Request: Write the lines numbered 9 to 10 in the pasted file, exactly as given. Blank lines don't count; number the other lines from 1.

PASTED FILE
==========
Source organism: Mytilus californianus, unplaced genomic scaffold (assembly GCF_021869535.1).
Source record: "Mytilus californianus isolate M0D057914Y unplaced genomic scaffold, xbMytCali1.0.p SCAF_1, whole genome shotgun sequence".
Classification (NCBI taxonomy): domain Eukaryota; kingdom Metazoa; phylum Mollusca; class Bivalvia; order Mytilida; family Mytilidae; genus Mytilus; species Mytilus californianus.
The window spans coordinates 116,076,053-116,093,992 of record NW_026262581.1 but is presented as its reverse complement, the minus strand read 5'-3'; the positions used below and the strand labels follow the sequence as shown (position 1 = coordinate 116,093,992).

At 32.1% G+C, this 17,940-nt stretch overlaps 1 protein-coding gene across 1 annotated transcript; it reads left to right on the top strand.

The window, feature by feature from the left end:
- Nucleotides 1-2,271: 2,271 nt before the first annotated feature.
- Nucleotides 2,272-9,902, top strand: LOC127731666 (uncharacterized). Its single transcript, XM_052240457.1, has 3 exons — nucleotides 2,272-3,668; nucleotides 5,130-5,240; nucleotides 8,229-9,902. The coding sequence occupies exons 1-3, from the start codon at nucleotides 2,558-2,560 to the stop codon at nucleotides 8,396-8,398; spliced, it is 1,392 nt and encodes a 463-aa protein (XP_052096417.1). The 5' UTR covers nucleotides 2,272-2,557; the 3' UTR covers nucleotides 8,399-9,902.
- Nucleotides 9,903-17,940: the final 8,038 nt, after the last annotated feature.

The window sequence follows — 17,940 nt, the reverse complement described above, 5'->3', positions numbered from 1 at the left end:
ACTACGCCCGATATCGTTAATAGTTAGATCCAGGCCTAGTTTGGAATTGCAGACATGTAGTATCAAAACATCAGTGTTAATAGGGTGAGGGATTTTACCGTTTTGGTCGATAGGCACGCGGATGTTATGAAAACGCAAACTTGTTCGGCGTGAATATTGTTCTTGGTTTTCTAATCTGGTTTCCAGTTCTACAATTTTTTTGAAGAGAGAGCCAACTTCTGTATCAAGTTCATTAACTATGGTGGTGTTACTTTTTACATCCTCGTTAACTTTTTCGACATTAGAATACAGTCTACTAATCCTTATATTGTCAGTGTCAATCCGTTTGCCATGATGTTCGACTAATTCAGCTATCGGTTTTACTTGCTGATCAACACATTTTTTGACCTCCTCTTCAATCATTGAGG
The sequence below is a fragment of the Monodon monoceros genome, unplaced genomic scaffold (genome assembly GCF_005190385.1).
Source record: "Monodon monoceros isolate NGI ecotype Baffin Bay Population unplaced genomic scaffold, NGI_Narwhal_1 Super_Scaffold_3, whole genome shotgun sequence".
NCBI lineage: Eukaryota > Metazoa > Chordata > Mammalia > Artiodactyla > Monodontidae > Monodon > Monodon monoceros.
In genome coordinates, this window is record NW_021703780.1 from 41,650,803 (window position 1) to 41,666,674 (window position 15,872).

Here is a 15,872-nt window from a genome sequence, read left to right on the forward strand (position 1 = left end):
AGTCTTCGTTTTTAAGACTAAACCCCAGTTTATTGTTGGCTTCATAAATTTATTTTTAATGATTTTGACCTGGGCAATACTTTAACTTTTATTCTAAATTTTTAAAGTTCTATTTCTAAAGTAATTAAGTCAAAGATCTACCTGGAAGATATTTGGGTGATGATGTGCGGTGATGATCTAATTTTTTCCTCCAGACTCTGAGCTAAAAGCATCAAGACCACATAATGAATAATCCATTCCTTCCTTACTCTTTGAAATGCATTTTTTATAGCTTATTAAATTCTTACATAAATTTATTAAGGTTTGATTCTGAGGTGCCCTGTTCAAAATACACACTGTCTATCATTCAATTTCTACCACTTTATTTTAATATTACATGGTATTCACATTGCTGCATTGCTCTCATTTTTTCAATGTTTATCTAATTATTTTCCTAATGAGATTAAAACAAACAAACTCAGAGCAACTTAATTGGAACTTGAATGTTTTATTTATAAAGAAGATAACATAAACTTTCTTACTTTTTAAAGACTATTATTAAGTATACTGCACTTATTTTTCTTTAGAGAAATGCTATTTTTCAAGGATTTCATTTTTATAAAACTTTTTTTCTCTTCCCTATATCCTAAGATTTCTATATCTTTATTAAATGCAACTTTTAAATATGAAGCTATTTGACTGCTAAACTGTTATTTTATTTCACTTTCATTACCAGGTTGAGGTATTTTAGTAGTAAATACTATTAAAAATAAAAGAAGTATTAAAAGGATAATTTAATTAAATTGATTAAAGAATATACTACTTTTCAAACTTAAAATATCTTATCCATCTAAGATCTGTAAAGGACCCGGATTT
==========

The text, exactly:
- Nucleotides 9,903-17,940: the final 8,038 nt, after the last annotated feature.

The window sequence follows — 17,940 nt, the reverse complement described above, 5'->3', positions numbered from 1 at the left end: